“I’m told my grandmother was a twin, but my parents weren’t expecting twins—that many years ago they had no way of determining multiple births. I was born first; my brother was born three minutes later, so I like to think I’m older but look younger,” says Brian with a smile.

The idea that multiple births run in the family is sibling legend. Fraternal twins can “run in the family” on the mother’s side alone if she inherits a gene for hyper ovulation, which is the tendency to release more than one egg when ovulating. This significantly increases the chances of conceiving twins.


Of course, twins don’t have to be identical to be inseparable. Fraternal twins Jade and Chase Mallard, 11, just relocated to Citrus Springs with their parents, Jon and Angela, and sister, Charley, age 2. They’re enjoying having each others’ familiar faces around their new school according to Chase.

“We’re new to this school, so we sit together at lunch,” he explains. “We ride the bus, but we don’t have the same seats so if no one is sitting by her, I’ll go up and take it.”

When asked if having a twin was fun or occasionally annoying, Jade giggles and says, “Both, but it’s not fun if we go somewhere without each other.” Chase says he enjoys playing and riding bikes with his sister. The bad part? “If I do something, she knows.”

The Hollywood version of twintuition may be a farce, but the solid connection between these siblings is very real.

“I always hear ‘you can’t pick on my sister, only I can,’” says their father, who has appreciated their bond since day one.

“They keep each other company. They slept in the same crib when they were born—they held hands and always had to be touching each other,” he says. “They had their own little language growing up. Now they teach each other, and that really helps their grades.”

Jon makes a point of emphasizing their uniqueness, though.

“They’re fraternal, so they’re their own entities with their own ideas even though they are together all the time. Their personalities are totally different, but their caring quality is the same,” Jon says. “She was reading books over my shoulder by two, and he was doing math better than me by then. Chase is a little bigger with brown hair and brown eyes, and Jade has blonde hair, blue eyes and is petite.”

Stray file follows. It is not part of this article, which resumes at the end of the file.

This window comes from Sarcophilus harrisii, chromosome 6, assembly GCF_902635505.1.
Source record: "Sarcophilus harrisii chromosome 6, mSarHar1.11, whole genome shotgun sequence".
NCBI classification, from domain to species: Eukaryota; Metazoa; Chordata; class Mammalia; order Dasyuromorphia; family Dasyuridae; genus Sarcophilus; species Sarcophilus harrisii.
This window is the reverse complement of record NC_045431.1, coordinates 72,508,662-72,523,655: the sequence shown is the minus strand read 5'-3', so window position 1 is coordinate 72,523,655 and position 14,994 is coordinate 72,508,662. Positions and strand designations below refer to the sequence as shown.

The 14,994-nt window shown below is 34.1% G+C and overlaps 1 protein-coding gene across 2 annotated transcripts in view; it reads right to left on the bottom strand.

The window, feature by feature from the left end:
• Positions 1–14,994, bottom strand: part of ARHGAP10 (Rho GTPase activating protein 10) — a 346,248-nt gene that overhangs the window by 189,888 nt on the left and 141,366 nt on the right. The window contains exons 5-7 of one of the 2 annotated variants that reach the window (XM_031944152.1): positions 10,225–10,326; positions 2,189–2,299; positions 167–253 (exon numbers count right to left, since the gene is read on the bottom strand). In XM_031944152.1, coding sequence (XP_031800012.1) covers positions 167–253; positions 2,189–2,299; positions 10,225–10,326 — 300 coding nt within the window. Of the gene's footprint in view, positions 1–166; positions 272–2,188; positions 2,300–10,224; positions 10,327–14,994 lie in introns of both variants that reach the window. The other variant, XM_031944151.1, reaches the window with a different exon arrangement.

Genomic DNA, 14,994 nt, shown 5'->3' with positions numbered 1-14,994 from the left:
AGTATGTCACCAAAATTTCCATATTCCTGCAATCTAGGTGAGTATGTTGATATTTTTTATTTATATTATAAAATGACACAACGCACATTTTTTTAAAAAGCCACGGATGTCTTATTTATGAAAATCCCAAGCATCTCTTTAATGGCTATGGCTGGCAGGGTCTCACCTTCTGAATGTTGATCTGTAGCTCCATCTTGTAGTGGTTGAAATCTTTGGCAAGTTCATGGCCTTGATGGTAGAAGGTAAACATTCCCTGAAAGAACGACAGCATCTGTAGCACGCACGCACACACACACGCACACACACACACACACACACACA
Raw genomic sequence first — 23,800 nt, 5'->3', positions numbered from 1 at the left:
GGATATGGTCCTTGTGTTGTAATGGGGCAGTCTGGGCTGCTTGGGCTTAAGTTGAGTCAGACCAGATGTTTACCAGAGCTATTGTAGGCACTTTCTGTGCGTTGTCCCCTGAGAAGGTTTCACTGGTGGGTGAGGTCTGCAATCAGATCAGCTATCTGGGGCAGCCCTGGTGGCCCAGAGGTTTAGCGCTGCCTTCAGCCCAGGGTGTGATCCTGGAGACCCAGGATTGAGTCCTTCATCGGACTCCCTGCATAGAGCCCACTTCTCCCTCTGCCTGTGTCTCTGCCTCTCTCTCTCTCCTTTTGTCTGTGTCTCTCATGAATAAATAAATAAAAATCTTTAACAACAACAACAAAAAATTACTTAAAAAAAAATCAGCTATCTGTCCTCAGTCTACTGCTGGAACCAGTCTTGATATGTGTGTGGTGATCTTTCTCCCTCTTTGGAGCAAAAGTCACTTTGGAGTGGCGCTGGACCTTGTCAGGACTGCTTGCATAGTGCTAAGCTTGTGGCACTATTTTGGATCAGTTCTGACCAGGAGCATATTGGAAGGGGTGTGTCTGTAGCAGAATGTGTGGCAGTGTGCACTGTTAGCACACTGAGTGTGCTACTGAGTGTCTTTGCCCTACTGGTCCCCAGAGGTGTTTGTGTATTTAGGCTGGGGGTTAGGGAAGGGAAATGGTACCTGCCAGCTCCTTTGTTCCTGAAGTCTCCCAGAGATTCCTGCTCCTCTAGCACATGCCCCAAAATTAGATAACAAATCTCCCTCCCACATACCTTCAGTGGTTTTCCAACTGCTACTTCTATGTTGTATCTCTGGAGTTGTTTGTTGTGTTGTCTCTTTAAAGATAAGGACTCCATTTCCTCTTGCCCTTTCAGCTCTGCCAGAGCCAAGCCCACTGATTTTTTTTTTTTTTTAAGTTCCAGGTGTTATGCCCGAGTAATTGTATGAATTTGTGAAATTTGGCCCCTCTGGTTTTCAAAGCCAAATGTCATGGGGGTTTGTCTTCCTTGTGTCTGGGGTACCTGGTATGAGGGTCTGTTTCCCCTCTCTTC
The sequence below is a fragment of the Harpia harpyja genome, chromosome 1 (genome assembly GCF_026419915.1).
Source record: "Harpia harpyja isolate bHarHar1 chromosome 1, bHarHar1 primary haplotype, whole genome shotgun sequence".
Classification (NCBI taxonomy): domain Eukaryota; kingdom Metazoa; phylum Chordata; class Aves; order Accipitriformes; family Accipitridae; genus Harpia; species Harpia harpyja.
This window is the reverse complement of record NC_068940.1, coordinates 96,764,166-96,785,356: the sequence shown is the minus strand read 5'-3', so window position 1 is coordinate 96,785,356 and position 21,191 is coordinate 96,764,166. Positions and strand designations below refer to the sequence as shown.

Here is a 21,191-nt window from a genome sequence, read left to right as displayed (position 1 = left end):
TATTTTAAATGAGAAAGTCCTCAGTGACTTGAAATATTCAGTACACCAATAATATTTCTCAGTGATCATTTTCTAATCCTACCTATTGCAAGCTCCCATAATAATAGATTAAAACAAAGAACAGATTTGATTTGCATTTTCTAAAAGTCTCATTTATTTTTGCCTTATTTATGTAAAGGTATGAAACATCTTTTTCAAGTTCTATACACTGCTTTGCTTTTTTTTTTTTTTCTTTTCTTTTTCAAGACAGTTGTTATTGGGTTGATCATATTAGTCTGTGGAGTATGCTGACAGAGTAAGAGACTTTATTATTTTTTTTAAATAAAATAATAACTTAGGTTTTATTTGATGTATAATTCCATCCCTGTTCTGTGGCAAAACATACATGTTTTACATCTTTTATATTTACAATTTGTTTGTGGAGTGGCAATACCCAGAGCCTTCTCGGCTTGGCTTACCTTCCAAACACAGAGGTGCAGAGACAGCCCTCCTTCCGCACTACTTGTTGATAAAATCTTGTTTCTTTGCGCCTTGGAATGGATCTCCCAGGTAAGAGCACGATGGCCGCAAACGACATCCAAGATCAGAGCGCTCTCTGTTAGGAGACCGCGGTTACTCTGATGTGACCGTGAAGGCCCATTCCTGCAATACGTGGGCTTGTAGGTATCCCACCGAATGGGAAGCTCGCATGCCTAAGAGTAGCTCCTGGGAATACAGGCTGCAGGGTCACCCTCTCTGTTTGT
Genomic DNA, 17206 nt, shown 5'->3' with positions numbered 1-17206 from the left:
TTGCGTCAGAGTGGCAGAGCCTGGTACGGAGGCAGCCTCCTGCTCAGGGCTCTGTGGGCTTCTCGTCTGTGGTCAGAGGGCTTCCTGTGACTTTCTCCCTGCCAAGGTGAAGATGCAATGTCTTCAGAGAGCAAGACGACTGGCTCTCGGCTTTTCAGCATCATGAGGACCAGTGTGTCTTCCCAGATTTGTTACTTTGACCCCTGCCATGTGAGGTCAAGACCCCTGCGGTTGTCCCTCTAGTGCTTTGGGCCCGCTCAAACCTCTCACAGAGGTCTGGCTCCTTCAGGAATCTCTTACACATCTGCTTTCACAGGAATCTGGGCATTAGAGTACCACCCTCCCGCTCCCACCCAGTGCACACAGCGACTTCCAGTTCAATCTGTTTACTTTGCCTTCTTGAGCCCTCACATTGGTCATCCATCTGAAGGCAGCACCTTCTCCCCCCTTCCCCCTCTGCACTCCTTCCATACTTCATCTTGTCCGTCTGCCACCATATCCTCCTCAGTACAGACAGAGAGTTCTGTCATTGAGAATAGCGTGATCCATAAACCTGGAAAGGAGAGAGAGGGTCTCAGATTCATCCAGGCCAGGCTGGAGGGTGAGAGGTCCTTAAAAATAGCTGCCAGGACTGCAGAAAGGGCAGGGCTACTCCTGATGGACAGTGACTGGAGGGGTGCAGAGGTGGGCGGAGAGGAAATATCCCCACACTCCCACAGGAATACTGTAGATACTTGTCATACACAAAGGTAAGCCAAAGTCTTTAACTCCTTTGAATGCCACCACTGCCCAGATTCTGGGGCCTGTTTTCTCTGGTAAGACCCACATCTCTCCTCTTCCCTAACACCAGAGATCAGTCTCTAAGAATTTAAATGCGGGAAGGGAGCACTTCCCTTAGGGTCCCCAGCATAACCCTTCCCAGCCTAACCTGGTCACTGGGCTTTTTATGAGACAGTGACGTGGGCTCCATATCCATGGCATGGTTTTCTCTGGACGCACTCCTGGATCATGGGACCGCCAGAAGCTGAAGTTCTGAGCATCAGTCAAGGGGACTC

Though we’ve all heard that births of multiples run in the family, they also crop up in the realm of fertility treatments and in vitro fertilization. In IVF treatments, multiple fertilized embryos are returned to the mother’s uterus, increasing the likelihood that more than one baby develops. Doctors today recommend transferring only one or two embryos in order to prevent high-number births and the associated risks. When used too aggressively, ovulation-enhancing drugs can cause a woman to produce any number of eggs, leading anywhere from triplets to sextuplets.

Ocala resident Amanda Roos was a fertility patient when she conceived her triplets, identical girls, Iris and Felicity, and their fraternal brother, Corbin.

“As soon as I found out I was pregnant, I called the doctor because I was using Clomid, a fertility drug. It has a risk of less than 1 percent of having multiples,” she recalled. “They don’t do ultrasounds until 10 weeks, but I felt like something was going on and knew there had to be more than one. At 12 weeks, I had my first appointment at Shands, and they told me about the mono mono.”

Medical experts aren’t sure why monochorionic monoamniotic (MoMo) twins form, but they do know how. If the fertilized embryo splits after eight or more days, the placentas and amniotic sacs will be shared. This occurs in only 1 percent of twins. MoMo is usually detected before 14 weeks when placental structures are most visible. Naturally, babies sharing space face a unique set of risks, including cord entanglement, compression, premature birth or Twin-to-Twin Transfusion Syndrome (TTTS). They may also grow at different rates due to unequal access to the blood supply.

“The first research we did was scary because it goes from MoMo to conjoined, and there is hardly any info on triplets,” Amanda recalls. With a 40 percent mortality rate for the babies, expectant mothers are often transferred to a perinatologist for the duration of the pregnancy. Most moms enter the hospital after week 28 to be watched constantly.

“The girls shared the sac and the placenta, so the chances of dying from a cord accident were extremely high,” Amanda said. “I was in the hospital for eight weeks to keep the fetal heart rate monitors on them. If they stopped, they would do an emergency C-section. I did a lot of preparing for preemies since there was a chance they’d be delivered early. That was scary because it increased the chances of cerebral palsy and ventilation.” The girls shared their nutrition supply, so when labor came early at 30 weeks, one already had a half pound lead on her 2.5 pound sister.

After a six-week stay in the NICU, Amanda, her husband, Josh, and all three little ones returned home to start their next chapter. Now 16 months old, they’re enjoying their tight-knit but diverse trio.

“They do sympathy cries when one isn’t feeling well or is upset to comfort each other, but the girls are already their own individuals, even though they started out as the same person. It amazes me that they shared everything,” Amanda says of her kids. For any expecting MoMo mothers out there, Amanda suggests finding other couples in the same boat.

“Any multiple pregnancy is higher risk and different than a singleton pregnancy. It is unbelievably comforting to talk to someone who has the same thing going on. There is so much negative information on scary pregnancies and how likely you are to lose them. Talking to someone who has healthy babies from a similar pregnancy is refreshing.”